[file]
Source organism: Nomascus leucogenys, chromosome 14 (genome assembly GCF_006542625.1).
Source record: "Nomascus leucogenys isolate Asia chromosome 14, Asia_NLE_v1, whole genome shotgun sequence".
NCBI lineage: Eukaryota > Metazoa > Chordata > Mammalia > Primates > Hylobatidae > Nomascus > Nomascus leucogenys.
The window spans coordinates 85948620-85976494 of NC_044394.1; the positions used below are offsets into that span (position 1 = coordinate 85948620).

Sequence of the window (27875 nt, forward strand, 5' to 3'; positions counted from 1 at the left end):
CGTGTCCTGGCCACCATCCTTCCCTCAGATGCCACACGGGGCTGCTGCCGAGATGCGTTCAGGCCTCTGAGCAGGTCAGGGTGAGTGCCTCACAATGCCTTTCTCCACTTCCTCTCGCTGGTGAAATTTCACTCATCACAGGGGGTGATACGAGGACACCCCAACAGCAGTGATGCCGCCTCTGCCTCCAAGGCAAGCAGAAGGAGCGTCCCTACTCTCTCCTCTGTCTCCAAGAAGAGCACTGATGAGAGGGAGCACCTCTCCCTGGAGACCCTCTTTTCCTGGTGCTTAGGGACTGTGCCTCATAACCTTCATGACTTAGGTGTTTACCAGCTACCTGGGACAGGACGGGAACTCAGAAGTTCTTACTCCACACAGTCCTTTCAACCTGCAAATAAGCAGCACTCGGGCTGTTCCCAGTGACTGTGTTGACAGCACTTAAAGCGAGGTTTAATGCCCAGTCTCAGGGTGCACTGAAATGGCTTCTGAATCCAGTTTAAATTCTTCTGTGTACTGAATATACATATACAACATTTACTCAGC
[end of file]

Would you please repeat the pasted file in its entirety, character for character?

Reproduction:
Source organism: Nomascus leucogenys, chromosome 14 (genome assembly GCF_006542625.1).
Source record: "Nomascus leucogenys isolate Asia chromosome 14, Asia_NLE_v1, whole genome shotgun sequence".
NCBI lineage: Eukaryota > Metazoa > Chordata > Mammalia > Primates > Hylobatidae > Nomascus > Nomascus leucogenys.
The window spans coordinates 85948620-85976494 of NC_044394.1; the positions used below are offsets into that span (position 1 = coordinate 85948620).

Sequence of the window (27875 nt, forward strand, 5' to 3'; positions counted from 1 at the left end):
CGTGTCCTGGCCACCATCCTTCCCTCAGATGCCACACGGGGCTGCTGCCGAGATGCGTTCAGGCCTCTGAGCAGGTCAGGGTGAGTGCCTCACAATGCCTTTCTCCACTTCCTCTCGCTGGTGAAATTTCACTCATCACAGGGGGTGATACGAGGACACCCCAACAGCAGTGATGCCGCCTCTGCCTCCAAGGCAAGCAGAAGGAGCGTCCCTACTCTCTCCTCTGTCTCCAAGAAGAGCACTGATGAGAGGGAGCACCTCTCCCTGGAGACCCTCTTTTCCTGGTGCTTAGGGACTGTGCCTCATAACCTTCATGACTTAGGTGTTTACCAGCTACCTGGGACAGGACGGGAACTCAGAAGTTCTTACTCCACACAGTCCTTTCAACCTGCAAATAAGCAGCACTCGGGCTGTTCCCAGTGACTGTGTTGACAGCACTTAAAGCGAGGTTTAATGCCCAGTCTCAGGGTGCACTGAAATGGCTTCTGAATCCAGTTTAAATTCTTCTGTGTACTGAATATACATATACAACATTTACTCAGC